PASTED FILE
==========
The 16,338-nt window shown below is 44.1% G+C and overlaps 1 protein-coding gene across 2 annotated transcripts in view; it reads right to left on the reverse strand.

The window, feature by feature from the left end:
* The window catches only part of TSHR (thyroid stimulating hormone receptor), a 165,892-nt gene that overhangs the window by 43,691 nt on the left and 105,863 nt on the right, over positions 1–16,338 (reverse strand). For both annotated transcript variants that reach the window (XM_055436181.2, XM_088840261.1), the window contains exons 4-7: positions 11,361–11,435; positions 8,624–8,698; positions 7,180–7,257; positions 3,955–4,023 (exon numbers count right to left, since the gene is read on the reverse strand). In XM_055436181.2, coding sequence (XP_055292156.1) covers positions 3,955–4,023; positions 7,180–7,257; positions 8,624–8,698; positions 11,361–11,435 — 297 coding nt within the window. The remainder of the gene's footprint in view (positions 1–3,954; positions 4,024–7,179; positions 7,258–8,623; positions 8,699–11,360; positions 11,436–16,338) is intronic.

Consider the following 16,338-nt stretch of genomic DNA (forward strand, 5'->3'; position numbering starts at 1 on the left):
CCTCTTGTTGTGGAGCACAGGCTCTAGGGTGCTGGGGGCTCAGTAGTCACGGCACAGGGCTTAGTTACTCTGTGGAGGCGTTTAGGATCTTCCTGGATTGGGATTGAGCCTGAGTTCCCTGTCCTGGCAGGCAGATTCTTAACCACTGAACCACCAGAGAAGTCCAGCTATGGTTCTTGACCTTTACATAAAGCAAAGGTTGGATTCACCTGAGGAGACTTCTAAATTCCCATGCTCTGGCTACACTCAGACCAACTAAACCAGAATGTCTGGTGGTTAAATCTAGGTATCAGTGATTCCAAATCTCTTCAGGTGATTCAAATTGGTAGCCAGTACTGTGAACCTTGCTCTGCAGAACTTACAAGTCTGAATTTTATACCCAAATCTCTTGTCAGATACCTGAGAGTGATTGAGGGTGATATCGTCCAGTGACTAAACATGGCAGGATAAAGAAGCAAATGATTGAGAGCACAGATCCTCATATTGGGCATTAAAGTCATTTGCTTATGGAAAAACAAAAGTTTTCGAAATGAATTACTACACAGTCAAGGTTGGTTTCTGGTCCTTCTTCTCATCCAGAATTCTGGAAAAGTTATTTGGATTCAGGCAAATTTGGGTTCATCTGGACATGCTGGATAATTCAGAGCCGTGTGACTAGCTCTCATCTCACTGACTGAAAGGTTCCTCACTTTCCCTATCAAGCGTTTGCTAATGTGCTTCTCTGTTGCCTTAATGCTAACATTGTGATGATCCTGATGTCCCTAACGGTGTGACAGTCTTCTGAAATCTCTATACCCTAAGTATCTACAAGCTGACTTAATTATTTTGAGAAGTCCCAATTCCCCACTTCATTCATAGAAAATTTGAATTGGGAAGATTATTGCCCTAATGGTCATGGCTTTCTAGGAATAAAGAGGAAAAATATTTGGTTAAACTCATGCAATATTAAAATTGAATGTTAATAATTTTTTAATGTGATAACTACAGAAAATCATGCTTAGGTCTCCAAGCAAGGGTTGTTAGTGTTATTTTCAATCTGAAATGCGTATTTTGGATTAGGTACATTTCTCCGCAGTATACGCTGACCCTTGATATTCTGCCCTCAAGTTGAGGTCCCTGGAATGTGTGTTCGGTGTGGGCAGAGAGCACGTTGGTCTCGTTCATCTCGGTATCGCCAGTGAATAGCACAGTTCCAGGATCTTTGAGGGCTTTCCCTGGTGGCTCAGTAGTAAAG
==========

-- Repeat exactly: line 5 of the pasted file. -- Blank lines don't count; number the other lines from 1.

CCTCTTGTTGTGGAGCACAGGCTCTAGGGTGCTGGGGGCTCAGTAGTCACGGCACAGGGCTTAGTTACTCTGTGGAGGCGTTTAGGATCTTCCTGGATTGGGATTGAGCCTGAGTTCCCTGTCCTGGCAGGCAGATTCTTAACCACTGAACCACCAGAGAAGTCCAGCTATGGTTCTTGACCTTTACATAAAGCAAAGGTTGGATTCACCTGAGGAGACTTCTAAATTCCCATGCTCTGGCTACACTCAGACCAACTAAACCAGAATGTCTGGTGGTTAAATCTAGGTATCAGTGATTCCAAATCTCTTCAGGTGATTCAAATTGGTAGCCAGTACTGTGAACCTTGCTCTGCAGAACTTACAAGTCTGAATTTTATACCCAAATCTCTTGTCAGATACCTGAGAGTGATTGAGGGTGATATCGTCCAGTGACTAAACATGGCAGGATAAAGAAGCAAATGATTGAGAGCACAGATCCTCATATTGGGCATTAAAGTCATTTGCTTATGGAAAAACAAAAGTTTTCGAAATGAATTACTACACAGTCAAGGTTGGTTTCTGGTCCTTCTTCTCATCCAGAATTCTGGAAAAGTTATTTGGATTCAGGCAAATTTGGGTTCATCTGGACATGCTGGATAATTCAGAGCCGTGTGACTAGCTCTCATCTCACTGACTGAAAGGTTCCTCACTTTCCCTATCAAGCGTTTGCTAATGTGCTTCTCTGTTGCCTTAATGCTAACATTGTGATGATCCTGATGTCCCTAACGGTGTGACAGTCTTCTGAAATCTCTATACCCTAAGTATCTACAAGCTGACTTAATTATTTTGAGAAGTCCCAATTCCCCACTTCATTCATAGAAAATTTGAATTGGGAAGATTATTGCCCTAATGGTCATGGCTTTCTAGGAATAAAGAGGAAAAATATTTGGTTAAACTCATGCAATATTAAAATTGAATGTTAATAATTTTTTAATGTGATAACTACAGAAAATCATGCTTAGGTCTCCAAGCAAGGGTTGTTAGTGTTATTTTCAATCTGAAATGCGTATTTTGGATTAGGTACATTTCTCCGCAGTATACGCTGACCCTTGATATTCTGCCCTCAAGTTGAGGTCCCTGGAATGTGTGTTCGGTGTGGGCAGAGAGCACGTTGGTCTCGTTCATCTCGGTATCGCCAGTGAATAGCACAGTTCCAGGATCTTTGAGGGCTTTCCCTGGTGGCTCAGTAGTAAAG